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English Composition 105: Expository Writing (Researched Argument)   Tags: english composition  

D. Gordon - Guide to Library Resources & Research Help
Last Updated: Feb 25, 2014 URL: Print Guide RSS Updates

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This guide will help you gather sources for your Researched Argument paper.

For your paper, you need to support your claims using at least four high quality secondary sources and a primary source. You can gather many of your secondary sources by using this guide.

Secondary sources for this assignment include:

  • books
  • peer-reviewed journal articles
  • in-depth articles from periodicals such as The New York Times, The Wall Street Journal, Atlantic Monthly, National Review, and The Nation
  • high quality Internet sources (Google Scholar, Google Books,
  • reliable general interest websites (, 

Books & Media from Other Libraries - WorldCat

WorldCatWorldCat is a library catalog that lists over 1.5 billion books, media and other materials from over 70,000 libraries worldwide.

Many of these items you can have sent to you here at UWGB for free.

As you search, click on the red Find It button and sign in to request the book/library item. We will e-mail you when your item(s) get delivered to UWGB for pick-up. 


Google Books

Search Google Books to find relevant materials on the topic you are researching. Many of the books will only give a "limited preview." Use the UWGB Cofrin Library catalog or WorldCat to locate a full copy of the books you are interested in.


Books & Media @ UWGB - Cofrin Library Catalog

From Cofrin Library, you have access to around 200,000 books, media & other materials. Search here to find books & media owned by Cofrin Library. Remember that there may not be books & media on all specific topics.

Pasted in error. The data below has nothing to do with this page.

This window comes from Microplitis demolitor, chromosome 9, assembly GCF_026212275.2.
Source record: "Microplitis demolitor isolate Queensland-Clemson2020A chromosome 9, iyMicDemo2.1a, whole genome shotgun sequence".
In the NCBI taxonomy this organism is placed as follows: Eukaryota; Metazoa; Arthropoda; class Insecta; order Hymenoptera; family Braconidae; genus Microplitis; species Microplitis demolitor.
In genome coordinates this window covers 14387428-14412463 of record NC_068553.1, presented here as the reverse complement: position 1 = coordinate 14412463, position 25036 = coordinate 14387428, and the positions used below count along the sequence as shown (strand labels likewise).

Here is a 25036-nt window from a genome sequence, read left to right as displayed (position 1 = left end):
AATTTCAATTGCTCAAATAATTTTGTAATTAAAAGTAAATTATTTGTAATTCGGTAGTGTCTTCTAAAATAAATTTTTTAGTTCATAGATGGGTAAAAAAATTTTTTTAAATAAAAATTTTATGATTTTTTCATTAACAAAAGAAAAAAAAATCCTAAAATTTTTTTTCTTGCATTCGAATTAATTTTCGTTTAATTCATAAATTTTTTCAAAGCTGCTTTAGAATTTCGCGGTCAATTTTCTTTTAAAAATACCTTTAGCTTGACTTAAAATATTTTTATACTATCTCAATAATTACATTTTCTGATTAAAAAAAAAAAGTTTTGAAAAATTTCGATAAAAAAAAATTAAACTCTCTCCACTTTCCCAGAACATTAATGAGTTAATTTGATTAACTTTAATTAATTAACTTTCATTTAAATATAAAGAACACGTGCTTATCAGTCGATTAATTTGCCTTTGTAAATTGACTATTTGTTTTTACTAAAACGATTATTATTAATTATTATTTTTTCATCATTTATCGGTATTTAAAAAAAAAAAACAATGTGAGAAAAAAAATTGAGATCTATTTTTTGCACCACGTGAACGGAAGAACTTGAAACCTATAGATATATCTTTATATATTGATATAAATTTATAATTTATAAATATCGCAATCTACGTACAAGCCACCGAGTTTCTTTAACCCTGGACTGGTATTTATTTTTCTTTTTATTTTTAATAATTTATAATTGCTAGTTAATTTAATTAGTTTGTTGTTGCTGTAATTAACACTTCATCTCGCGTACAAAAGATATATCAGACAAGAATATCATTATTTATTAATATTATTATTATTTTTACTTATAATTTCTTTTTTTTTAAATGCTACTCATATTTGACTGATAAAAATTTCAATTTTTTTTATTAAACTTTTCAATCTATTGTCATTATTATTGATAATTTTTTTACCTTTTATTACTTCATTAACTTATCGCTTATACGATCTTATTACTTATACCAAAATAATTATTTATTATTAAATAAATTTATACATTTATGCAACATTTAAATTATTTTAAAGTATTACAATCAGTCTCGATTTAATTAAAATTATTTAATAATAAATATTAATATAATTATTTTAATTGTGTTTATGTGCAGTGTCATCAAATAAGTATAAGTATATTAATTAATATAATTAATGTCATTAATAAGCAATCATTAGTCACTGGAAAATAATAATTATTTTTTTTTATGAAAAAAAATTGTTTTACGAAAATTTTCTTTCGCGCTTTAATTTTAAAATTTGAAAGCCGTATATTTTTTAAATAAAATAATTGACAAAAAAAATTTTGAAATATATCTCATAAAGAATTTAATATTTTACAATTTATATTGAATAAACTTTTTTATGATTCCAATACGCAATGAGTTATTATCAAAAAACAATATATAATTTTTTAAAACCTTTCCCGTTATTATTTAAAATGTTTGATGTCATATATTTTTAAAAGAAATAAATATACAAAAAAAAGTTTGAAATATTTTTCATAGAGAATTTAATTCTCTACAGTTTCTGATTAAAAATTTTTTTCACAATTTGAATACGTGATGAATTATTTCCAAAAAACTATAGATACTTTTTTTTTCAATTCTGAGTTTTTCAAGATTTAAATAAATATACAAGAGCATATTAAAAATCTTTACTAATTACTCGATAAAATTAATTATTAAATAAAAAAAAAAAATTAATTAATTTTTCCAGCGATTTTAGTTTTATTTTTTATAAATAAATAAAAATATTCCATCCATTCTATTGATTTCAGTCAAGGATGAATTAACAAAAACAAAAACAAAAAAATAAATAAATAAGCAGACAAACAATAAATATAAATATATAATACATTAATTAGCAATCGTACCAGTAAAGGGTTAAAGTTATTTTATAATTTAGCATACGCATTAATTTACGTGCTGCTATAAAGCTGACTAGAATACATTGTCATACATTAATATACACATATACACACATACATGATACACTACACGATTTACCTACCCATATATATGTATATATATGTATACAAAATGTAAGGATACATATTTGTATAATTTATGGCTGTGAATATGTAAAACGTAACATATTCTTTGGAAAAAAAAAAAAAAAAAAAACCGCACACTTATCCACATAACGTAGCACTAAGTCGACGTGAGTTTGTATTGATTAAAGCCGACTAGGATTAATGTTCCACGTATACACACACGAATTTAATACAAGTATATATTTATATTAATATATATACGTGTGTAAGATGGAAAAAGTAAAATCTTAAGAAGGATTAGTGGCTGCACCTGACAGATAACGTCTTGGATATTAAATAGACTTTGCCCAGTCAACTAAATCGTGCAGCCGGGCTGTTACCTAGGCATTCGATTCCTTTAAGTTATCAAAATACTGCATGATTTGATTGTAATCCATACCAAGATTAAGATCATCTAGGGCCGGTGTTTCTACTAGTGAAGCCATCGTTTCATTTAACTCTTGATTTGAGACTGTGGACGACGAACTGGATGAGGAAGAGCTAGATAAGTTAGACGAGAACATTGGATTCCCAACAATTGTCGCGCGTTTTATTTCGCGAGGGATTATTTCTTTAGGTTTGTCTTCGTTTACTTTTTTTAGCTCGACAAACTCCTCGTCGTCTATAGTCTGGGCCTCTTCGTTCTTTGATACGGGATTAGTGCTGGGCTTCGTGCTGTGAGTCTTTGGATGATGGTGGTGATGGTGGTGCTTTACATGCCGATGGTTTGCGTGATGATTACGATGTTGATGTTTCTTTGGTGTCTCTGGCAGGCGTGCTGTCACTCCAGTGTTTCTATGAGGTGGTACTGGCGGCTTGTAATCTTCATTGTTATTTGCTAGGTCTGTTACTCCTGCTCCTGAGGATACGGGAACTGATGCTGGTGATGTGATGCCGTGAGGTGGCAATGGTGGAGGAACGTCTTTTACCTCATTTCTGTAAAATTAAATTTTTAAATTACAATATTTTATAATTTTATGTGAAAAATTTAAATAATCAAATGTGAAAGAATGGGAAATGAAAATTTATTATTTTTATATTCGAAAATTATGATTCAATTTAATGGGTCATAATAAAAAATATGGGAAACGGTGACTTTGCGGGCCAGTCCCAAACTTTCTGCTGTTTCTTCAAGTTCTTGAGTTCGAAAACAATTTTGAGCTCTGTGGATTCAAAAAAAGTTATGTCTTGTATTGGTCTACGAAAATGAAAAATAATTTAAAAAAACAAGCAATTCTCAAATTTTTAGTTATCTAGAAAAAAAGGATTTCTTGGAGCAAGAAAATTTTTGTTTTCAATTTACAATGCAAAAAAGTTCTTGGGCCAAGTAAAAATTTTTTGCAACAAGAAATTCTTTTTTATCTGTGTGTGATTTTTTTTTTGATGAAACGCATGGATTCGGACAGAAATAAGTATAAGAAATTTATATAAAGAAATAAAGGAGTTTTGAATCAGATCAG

Catalog Quick Search:
Find Words In:

Search@UW - one search for books, articles, and more

Search@UW - Using one search, you can discover books from the UW libraries and UWGB, plus articles, and more. 

Searching for Articles - Using the Library Databases

Search the library's databases below to gather articles on your topic. For a full list of databases, go to the Databases by Subject page.

Links to Periodicals (Magazines & Newspapers)

Try searching for articles on your topic from the following periodicals (magazines & newspapers):


Library Tip: Find-It Button

Library Tip: When searching in a database, if you do not see a link to the copy of an article, click on the Find-It button. This will search our resources to locate an online copy.

If no online copy is available, you will be directed to our interlibrary loan page where you can place a request for the article.


Different Categories of Articles

Is my article from a scholarly (peer-reviewed) journal, a trade publication, magazine, or newspaper? This handout explains:


What are Scholarly Sources?

Scholarly (or academic) sources include peer-reviewed journal articles and books published by academic presses. This video explains:


Evaluating Information

This guide has tips on evaluating information:

Google Scholar

Google Scholar searches for academic articles and books. Keep in mind, Google Scholar will not always provide free access to the information you are seeking. Ask the library if you need help.

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